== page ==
Someone once told me that the beauty of emails, text messages and Facebook is that you can portray the best version of yourself.
Being able to censor certain parts of your life, create word-perfect messages or project a life that you wish you had holds a certain appeal.
Sites such as MySpace, Twitter and, possibly the patron saint of them all, Facebook give anyone who's harnessed the power of the Internet
the opportunity to upload every event and thought to their own indulgently canvassed profile page and in turn be a voyeur in the lives of
their 'friends'. I am the first to admit that I look at the pages of people I hardly know but am oddly fascinated by their opposite lives.
I have a couple of old school friends who now have throngs of children, husbands and houses with this juxtaposing to my single, rented apartment,
'is it OK to have a wine with breakfast?- universe.
Getting personal with virtual strangers and depersonalizing people we actually
know puts a haze over what we call a 'friend'. Did you know that you can be friends with Facebook itself as well as with inanimate objects,
pot plants, pets and unborn children? The definition of 'friend' has been completely redefined.
So, how many people are actually
using these sites? Facebook currently has a membership of more than 400 million active users, with each user having an average of 130 friends.
Apparently more than half of these users log on for a little less than an hour each day.
Twitter is still somewhat a mystery (well,
to me anyway) and with the sole application of updating your status over and over, it's difficult to glean why is has such a widespread appeal.
The creators are notoriously guarded about statistics such as the actual amount of users and one can only speculate as to why they aren't into
sharing and caring as much as other sites. Perhaps it indicates the fad nature of such an idea with no real substance to sustain any type of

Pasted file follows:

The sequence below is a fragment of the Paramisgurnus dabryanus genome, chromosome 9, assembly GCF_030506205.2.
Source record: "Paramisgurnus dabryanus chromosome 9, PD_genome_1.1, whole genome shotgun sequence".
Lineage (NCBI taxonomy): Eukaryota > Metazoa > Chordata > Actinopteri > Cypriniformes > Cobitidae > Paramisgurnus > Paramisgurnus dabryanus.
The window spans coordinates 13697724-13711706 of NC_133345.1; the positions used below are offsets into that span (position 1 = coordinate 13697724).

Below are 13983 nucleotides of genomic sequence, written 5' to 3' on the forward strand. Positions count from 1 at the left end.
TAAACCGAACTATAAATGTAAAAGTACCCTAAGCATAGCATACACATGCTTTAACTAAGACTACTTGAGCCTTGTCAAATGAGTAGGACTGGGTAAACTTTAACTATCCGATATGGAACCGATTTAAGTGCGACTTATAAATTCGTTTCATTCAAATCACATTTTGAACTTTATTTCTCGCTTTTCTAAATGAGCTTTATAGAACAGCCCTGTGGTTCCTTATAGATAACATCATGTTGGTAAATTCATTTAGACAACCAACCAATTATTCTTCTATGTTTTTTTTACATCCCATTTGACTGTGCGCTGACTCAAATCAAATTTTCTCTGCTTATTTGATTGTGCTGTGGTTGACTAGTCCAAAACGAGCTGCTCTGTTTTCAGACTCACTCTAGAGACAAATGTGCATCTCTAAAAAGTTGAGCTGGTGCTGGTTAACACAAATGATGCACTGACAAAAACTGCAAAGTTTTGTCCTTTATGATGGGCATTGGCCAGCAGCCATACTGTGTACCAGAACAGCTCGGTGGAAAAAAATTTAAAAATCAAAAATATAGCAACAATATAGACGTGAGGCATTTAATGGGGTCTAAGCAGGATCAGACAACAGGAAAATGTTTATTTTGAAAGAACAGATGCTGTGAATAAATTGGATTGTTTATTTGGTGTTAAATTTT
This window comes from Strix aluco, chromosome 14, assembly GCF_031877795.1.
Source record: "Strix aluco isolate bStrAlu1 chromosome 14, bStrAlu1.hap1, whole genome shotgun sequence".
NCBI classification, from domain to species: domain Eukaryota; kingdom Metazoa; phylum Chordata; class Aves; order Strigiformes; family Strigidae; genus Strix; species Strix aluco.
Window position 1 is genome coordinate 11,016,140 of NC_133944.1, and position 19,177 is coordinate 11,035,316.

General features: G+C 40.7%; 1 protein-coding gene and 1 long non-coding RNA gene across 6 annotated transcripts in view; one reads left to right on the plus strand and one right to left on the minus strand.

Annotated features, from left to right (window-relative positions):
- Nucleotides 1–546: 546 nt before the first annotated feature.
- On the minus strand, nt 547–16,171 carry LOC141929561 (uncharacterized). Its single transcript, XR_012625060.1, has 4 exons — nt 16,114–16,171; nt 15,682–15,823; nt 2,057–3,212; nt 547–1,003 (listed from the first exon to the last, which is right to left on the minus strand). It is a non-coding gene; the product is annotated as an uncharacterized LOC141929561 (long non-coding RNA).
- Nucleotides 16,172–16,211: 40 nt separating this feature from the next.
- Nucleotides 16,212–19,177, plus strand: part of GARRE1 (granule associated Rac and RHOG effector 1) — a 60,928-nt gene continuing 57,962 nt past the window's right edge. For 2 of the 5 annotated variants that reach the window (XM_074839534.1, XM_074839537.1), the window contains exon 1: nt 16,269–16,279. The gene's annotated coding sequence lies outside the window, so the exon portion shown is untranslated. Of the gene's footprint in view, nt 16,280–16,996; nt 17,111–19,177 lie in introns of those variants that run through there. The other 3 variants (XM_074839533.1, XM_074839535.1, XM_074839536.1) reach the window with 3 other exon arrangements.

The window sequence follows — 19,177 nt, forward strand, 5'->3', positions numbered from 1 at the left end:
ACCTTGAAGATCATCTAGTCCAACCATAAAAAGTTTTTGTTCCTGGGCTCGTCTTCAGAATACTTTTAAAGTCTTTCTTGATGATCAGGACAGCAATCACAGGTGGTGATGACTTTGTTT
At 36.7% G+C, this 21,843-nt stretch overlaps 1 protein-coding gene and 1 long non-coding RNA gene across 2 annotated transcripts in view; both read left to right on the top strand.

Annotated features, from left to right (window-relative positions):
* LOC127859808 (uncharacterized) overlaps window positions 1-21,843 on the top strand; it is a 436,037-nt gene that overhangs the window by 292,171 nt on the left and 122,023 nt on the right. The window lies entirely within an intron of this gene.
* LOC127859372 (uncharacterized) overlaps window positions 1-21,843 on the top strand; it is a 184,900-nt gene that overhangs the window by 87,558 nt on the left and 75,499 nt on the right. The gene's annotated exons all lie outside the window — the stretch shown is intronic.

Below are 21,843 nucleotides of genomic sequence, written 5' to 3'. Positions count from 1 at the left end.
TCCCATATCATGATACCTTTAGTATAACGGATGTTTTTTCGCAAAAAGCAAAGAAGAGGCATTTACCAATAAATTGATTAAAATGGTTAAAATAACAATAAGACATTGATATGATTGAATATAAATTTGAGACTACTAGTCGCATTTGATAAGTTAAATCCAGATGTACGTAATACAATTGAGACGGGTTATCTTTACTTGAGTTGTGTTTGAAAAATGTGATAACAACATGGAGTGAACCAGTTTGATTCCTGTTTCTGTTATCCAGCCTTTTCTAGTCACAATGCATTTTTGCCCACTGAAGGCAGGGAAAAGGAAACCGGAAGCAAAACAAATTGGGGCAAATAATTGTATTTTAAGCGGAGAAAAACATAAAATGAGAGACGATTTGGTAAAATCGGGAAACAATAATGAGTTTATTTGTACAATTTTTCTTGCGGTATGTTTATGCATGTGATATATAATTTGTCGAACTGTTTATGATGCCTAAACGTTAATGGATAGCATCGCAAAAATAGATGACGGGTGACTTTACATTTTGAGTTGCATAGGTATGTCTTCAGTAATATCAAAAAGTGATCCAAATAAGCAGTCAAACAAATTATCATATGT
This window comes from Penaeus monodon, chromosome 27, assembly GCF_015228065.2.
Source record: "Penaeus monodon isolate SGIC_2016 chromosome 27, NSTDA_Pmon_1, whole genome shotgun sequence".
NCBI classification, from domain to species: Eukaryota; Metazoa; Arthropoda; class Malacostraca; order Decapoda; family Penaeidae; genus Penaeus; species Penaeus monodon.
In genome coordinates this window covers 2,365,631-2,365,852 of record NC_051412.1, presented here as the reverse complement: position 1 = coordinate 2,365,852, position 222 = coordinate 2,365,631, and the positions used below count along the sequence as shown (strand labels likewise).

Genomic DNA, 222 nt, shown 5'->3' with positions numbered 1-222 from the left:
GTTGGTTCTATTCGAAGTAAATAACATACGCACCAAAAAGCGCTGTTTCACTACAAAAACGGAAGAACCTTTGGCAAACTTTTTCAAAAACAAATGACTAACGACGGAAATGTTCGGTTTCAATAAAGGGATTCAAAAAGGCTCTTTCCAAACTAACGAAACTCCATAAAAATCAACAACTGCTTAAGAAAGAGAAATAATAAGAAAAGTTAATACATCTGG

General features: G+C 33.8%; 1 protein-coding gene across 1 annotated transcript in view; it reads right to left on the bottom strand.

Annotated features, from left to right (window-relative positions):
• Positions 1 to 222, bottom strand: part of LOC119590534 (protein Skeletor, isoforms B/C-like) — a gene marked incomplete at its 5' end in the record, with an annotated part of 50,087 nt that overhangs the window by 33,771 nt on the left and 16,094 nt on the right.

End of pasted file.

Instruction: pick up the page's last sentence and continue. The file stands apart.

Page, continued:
MySpace has fallen somewhat out of fashion for your everyday punter with only a quarter of the users of Facebook.
Aside from your garage bands and wannabes, individuals have jumped on the Facebook train leaving MySpace at the platform with an almost
exclusive musical audience. This is not saying it isn't successful with many talents being discovered there, however it's much more a
business interface than leisurely look-see.
So what does all of this over-exposed, 24-hour access, out in the open, online behaviour
mean for the future of friendship? Probably the most damaging result has been misinterpretation or discovery of illicit photos or messages
that have lead to the breakdown of real life relationships or loss of jobs. Granted, after the many times I've wanted to delete my Facebook
account I just can't bring myself to. I love seeing photos of people on their travels, new babies of loved ones, days (sometimes, disturbingly,
minutes) after they're born and reconnecting with long lost friends. It all comes down to self-control and common sense. Have fun, don't
put your credit card number as your status update, avoid posting photos of you pashing strangers (especially if you have a partner) and you'll
be fine. Rather than changing the way we interact, it's more or less just widened our choices and although more developed social networking
sites such as Facebook are here to stay, there's no way 'poking' a friend on Facebook is ever going to be better than a warm hug.
Author: by Louise Heather / Posted: 12-04-2011